UK Treaty of Accession to the European Economic Community (EEC)

1972-01-22 - Edward Heath


We mark today, with this ceremony, the conclusion of arduous negotiations over more than ten years which have resulted in another great step forward towards the removal of divisions in Western Europe.

This uniting of friendly States within the framework of a single community has been brought about by the sustained and dedicated work of many people. Their efforts were essential to the success which we are celebrating.

My tribute here is to all who have laboured in this great enterprise — not only to those who have negotiated, Ministers and officials, together with the members of the Commission who have contributed so much, but to all who, in their many different ways, have supported and advanced the idea of a united Europe.

Just as the achievement we celebrate today was not preordained, so there will be nothing inevitable about the next stages in the construction of Europe.

They will require clear thinking and a strong effort of the imagination.

Clear thinking will be needed to recognise that each of us within the Community will remain proudly attached to our national identity and to the achievements of our national history and tradition.

But, at the same time, as the enlargement of the Community makes clear beyond doubt, we have all come to recognize our common European heritage, our mutual interests and our European destiny.

Imagination will be required to develop institutions which respect the traditions and the individuality of the Member States, but at the same time have the strength to guide the future course of the enlarged Community.

The founders of the Community displayed great originality in devising the institutions of the Six. They have been proved in the remarkable achievements of the Community over the years.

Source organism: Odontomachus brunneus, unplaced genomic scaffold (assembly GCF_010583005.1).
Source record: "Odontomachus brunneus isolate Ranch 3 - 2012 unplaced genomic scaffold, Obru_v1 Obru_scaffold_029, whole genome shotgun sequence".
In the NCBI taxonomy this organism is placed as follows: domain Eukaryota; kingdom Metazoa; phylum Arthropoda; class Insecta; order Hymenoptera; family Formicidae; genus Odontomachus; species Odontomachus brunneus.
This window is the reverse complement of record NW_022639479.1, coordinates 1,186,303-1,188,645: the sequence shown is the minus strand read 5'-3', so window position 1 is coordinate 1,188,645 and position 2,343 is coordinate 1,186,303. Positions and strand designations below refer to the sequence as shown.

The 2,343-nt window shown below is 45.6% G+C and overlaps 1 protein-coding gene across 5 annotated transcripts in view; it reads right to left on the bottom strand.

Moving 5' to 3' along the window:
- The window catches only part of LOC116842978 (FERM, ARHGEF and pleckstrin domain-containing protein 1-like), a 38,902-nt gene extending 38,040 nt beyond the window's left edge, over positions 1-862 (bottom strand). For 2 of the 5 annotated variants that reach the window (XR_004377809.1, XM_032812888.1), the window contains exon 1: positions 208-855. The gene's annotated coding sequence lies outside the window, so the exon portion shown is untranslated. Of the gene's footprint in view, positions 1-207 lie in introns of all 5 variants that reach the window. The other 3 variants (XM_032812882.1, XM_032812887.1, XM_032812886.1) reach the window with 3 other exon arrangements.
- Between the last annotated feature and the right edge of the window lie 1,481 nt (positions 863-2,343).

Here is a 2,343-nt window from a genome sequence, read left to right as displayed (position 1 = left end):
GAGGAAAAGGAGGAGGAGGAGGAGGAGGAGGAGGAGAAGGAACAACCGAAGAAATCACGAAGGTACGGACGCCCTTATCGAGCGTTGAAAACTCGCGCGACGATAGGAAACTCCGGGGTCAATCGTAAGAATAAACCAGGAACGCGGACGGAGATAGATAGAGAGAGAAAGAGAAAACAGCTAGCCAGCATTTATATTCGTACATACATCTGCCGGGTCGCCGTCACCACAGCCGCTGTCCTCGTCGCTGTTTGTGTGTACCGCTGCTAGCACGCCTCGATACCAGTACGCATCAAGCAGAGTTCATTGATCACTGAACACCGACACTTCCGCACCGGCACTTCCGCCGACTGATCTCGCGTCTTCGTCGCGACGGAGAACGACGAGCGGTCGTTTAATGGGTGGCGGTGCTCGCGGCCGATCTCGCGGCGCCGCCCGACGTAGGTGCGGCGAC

It is too early to say how far they will meet the needs of the enlarged Community.

For we are faced with an essentially new situation, though one which was always inherent in the foundation of the Community of the Six, which was visualized in the preamble to the Treaty of Rome and which has been created by its success.

Let us not be afraid to contemplate new measures to deal with the new situation.

There is another cause for satisfaction.

“Europe” is more than Western Europe alone.

There lies also to the east another part of our continent: countries whose history has been closely linked with our own.

Beyond those countries is the Soviet Union, a European as well as an Asian power.

We in Britain have every reason to wish for better relations with the states of Eastern Europe. And we do sincerely want them.

Our new partners on the continent have shown that their feelings are the same. Henceforth our efforts can be united.

The European Communities, far from creating barriers, have served to extend east-west trade and other exchanges.

Britain has much to contribute to this process, and as Members of the Community we shall be better able to do so.

Britain, with her Commonwealth links, has also much to contribute to the universal nature of Europe’s responsibilities.

The collective history of the countries represented here encompasses a large part of the history of the world itself over the centuries.

I am not thinking today of the Age of Imperialism, now past: but of the lasting and creative effects of the spread of language and of culture, of commerce and of administration by people from Europe across land and sea to the other continents of the world.

These are the essential ties which today bind Europe in friendship with the rest of mankind.

What design should we seek for the New Europe?

It must be a Europe which is strong and confident within itself.

A Europe in which we shall be working for the progressive relaxation and elimination of east/west tensions.

A Europe conscious of the interests of its friends and partners.

A Europe alive to its great responsibilities in the common struggle of humanity for a better life.

Thus this ceremony marks an end and a beginning.

An end to divisions which have stricken Europe for centuries. A beginning of another stage in the construction of a new and greater Europe.

This is the task for our generation in Europe.